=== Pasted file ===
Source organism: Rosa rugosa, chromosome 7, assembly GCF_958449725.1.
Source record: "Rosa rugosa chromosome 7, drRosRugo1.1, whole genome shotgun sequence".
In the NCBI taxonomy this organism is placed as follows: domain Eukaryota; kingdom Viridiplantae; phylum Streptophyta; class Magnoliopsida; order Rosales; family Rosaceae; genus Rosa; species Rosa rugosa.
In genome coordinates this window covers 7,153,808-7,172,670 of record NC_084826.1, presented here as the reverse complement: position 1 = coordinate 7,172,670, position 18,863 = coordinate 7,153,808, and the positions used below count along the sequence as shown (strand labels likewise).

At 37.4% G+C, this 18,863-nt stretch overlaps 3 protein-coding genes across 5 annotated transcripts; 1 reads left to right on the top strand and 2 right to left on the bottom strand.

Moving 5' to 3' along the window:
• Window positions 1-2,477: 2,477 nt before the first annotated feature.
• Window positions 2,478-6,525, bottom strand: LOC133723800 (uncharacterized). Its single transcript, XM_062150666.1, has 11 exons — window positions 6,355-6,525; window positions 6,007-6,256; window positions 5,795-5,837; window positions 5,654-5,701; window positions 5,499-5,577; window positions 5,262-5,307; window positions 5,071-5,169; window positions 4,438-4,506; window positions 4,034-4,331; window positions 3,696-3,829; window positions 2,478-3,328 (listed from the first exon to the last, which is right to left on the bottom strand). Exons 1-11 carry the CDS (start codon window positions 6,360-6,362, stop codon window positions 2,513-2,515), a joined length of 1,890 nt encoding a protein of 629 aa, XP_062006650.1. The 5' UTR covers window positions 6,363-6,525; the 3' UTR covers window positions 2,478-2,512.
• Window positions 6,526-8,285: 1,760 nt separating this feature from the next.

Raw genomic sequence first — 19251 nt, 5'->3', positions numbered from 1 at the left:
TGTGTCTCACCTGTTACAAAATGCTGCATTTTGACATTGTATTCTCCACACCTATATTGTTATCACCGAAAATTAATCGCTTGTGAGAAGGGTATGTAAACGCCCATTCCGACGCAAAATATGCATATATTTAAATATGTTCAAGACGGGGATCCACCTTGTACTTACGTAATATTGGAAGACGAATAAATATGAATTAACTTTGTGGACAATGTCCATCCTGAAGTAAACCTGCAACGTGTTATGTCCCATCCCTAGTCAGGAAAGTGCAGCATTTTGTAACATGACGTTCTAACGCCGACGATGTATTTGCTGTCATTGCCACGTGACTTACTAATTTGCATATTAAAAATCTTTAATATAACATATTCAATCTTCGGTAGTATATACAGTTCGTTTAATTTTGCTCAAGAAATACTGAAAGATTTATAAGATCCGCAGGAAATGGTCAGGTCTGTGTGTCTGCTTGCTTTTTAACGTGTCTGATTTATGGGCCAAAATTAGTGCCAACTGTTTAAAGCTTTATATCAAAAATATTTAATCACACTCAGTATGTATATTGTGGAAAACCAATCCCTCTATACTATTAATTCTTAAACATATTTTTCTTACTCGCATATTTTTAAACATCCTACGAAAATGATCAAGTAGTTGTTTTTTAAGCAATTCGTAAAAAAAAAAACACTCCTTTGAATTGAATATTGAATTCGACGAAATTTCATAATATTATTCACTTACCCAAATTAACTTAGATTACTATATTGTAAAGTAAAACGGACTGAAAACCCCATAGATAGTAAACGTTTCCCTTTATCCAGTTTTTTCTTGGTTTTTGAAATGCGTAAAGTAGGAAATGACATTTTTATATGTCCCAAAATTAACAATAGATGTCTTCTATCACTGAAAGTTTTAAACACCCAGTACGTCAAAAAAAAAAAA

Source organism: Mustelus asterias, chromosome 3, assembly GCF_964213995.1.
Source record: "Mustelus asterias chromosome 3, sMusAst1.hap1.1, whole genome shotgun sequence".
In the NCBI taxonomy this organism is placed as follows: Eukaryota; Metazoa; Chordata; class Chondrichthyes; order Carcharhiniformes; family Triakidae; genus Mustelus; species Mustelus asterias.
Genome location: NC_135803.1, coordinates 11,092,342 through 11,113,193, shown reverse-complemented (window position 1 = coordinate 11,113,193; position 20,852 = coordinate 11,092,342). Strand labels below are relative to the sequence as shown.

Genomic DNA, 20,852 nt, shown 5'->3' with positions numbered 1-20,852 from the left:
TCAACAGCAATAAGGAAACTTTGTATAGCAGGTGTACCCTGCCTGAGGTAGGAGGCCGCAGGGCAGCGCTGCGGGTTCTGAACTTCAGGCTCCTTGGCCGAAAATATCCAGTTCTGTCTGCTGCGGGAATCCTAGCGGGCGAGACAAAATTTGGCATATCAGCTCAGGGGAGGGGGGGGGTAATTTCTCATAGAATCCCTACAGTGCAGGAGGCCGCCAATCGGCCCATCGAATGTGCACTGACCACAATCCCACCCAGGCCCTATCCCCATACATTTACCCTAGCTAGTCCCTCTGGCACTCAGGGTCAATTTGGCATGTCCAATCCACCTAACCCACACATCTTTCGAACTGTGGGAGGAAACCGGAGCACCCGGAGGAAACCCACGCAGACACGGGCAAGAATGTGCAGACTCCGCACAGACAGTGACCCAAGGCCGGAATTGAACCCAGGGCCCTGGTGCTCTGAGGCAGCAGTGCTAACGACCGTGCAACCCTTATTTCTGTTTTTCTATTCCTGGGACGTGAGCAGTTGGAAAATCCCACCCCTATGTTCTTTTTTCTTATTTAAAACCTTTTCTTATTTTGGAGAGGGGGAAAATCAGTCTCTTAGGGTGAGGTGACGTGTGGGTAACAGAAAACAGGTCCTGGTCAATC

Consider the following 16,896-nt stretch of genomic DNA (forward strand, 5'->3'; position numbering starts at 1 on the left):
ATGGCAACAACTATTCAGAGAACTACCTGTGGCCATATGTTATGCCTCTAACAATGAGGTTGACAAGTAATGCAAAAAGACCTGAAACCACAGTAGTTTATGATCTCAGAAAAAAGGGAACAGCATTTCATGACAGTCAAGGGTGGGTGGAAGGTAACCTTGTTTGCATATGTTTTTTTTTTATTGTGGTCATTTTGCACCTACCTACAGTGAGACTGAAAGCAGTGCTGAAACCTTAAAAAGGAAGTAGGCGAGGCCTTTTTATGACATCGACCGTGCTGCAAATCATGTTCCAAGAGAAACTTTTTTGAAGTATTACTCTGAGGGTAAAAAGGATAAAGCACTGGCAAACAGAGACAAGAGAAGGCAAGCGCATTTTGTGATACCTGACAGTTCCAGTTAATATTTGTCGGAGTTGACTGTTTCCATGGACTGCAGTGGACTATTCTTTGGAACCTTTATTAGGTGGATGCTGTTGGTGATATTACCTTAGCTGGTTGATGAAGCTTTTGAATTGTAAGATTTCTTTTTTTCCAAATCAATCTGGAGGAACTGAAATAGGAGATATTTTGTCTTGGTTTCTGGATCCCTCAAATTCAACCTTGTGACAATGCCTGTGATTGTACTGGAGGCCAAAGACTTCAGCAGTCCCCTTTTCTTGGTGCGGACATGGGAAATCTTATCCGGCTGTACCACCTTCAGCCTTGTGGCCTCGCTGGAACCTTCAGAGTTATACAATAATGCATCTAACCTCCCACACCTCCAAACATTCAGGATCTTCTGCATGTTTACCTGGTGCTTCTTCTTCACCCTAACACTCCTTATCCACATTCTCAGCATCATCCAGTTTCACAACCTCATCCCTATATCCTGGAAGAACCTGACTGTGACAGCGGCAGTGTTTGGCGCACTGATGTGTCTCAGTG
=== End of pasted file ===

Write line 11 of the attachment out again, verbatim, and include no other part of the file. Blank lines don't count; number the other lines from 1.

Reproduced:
TGTGTCTCACCTGTTACAAAATGCTGCATTTTGACATTGTATTCTCCACACCTATATTGTTATCACCGAAAATTAATCGCTTGTGAGAAGGGTATGTAAACGCCCATTCCGACGCAAAATATGCATATATTTAAATATGTTCAAGACGGGGATCCACCTTGTACTTACGTAATATTGGAAGACGAATAAATATGAATTAACTTTGTGGACAATGTCCATCCTGAAGTAAACCTGCAACGTGTTATGTCCCATCCCTAGTCAGGAAAGTGCAGCATTTTGTAACATGACGTTCTAACGCCGACGATGTATTTGCTGTCATTGCCACGTGACTTACTAATTTGCATATTAAAAATCTTTAATATAACATATTCAATCTTCGGTAGTATATACAGTTCGTTTAATTTTGCTCAAGAAATACTGAAAGATTTATAAGATCCGCAGGAAATGGTCAGGTCTGTGTGTCTGCTTGCTTTTTAACGTGTCTGATTTATGGGCCAAAATTAGTGCCAACTGTTTAAAGCTTTATATCAAAAATATTTAATCACACTCAGTATGTATATTGTGGAAAACCAATCCCTCTATACTATTAATTCTTAAACATATTTTTCTTACTCGCATATTTTTAAACATCCTACGAAAATGATCAAGTAGTTGTTTTTTAAGCAATTCGTAAAAAAAAAAACACTCCTTTGAATTGAATATTGAATTCGACGAAATTTCATAATATTATTCACTTACCCAAATTAACTTAGATTACTATATTGTAAAGTAAAACGGACTGAAAACCCCATAGATAGTAAACGTTTCCCTTTATCCAGTTTTTTCTTGGTTTTTGAAATGCGTAAAGTAGGAAATGACATTTTTATATGTCCCAAAATTAACAATAGATGTCTTCTATCACTGAAAGTTTTAAACACCCAGTACGTCAAAAAAAAAAAA